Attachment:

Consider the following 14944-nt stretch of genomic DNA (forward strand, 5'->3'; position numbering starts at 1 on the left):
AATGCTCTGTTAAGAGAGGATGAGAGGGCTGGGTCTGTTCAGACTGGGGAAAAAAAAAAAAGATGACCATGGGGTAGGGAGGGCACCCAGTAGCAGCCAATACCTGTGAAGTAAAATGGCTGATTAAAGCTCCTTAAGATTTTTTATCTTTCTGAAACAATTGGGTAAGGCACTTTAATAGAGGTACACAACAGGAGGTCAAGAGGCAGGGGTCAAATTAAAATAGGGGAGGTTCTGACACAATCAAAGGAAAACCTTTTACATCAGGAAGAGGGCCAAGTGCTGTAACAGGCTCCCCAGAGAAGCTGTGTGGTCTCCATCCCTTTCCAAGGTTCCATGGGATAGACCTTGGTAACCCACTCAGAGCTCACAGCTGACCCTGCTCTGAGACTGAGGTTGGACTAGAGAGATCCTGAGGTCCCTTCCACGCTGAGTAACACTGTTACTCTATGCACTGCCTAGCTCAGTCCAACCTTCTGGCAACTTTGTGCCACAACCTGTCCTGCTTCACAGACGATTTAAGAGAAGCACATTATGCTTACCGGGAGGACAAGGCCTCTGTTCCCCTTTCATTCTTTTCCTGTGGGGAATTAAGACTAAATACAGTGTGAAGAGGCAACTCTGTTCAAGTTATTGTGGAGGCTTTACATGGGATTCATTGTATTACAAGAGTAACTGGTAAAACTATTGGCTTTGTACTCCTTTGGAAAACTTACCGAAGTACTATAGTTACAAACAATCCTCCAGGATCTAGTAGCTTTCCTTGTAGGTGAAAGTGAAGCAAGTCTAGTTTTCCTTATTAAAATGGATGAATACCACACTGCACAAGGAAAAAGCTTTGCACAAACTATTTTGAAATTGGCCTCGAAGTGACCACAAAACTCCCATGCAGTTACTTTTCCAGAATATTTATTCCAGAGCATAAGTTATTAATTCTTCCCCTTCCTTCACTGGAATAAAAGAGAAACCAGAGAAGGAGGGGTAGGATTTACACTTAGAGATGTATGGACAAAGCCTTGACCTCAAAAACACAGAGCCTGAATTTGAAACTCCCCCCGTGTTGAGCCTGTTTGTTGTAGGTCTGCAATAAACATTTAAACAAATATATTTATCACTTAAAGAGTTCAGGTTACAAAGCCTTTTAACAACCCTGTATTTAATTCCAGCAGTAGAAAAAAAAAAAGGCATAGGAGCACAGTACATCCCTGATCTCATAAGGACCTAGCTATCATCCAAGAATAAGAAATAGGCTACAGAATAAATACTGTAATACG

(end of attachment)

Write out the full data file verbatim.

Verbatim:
Consider the following 14944-nt stretch of genomic DNA (forward strand, 5'->3'; position numbering starts at 1 on the left):
AATGCTCTGTTAAGAGAGGATGAGAGGGCTGGGTCTGTTCAGACTGGGGAAAAAAAAAAAAGATGACCATGGGGTAGGGAGGGCACCCAGTAGCAGCCAATACCTGTGAAGTAAAATGGCTGATTAAAGCTCCTTAAGATTTTTTATCTTTCTGAAACAATTGGGTAAGGCACTTTAATAGAGGTACACAACAGGAGGTCAAGAGGCAGGGGTCAAATTAAAATAGGGGAGGTTCTGACACAATCAAAGGAAAACCTTTTACATCAGGAAGAGGGCCAAGTGCTGTAACAGGCTCCCCAGAGAAGCTGTGTGGTCTCCATCCCTTTCCAAGGTTCCATGGGATAGACCTTGGTAACCCACTCAGAGCTCACAGCTGACCCTGCTCTGAGACTGAGGTTGGACTAGAGAGATCCTGAGGTCCCTTCCACGCTGAGTAACACTGTTACTCTATGCACTGCCTAGCTCAGTCCAACCTTCTGGCAACTTTGTGCCACAACCTGTCCTGCTTCACAGACGATTTAAGAGAAGCACATTATGCTTACCGGGAGGACAAGGCCTCTGTTCCCCTTTCATTCTTTTCCTGTGGGGAATTAAGACTAAATACAGTGTGAAGAGGCAACTCTGTTCAAGTTATTGTGGAGGCTTTACATGGGATTCATTGTATTACAAGAGTAACTGGTAAAACTATTGGCTTTGTACTCCTTTGGAAAACTTACCGAAGTACTATAGTTACAAACAATCCTCCAGGATCTAGTAGCTTTCCTTGTAGGTGAAAGTGAAGCAAGTCTAGTTTTCCTTATTAAAATGGATGAATACCACACTGCACAAGGAAAAAGCTTTGCACAAACTATTTTGAAATTGGCCTCGAAGTGACCACAAAACTCCCATGCAGTTACTTTTCCAGAATATTTATTCCAGAGCATAAGTTATTAATTCTTCCCCTTCCTTCACTGGAATAAAAGAGAAACCAGAGAAGGAGGGGTAGGATTTACACTTAGAGATGTATGGACAAAGCCTTGACCTCAAAAACACAGAGCCTGAATTTGAAACTCCCCCCGTGTTGAGCCTGTTTGTTGTAGGTCTGCAATAAACATTTAAACAAATATATTTATCACTTAAAGAGTTCAGGTTACAAAGCCTTTTAACAACCCTGTATTTAATTCCAGCAGTAGAAAAAAAAAAAGGCATAGGAGCACAGTACATCCCTGATCTCATAAGGACCTAGCTATCATCCAAGAATAAGAAATAGGCTACAGAATAAATACTGTAATACG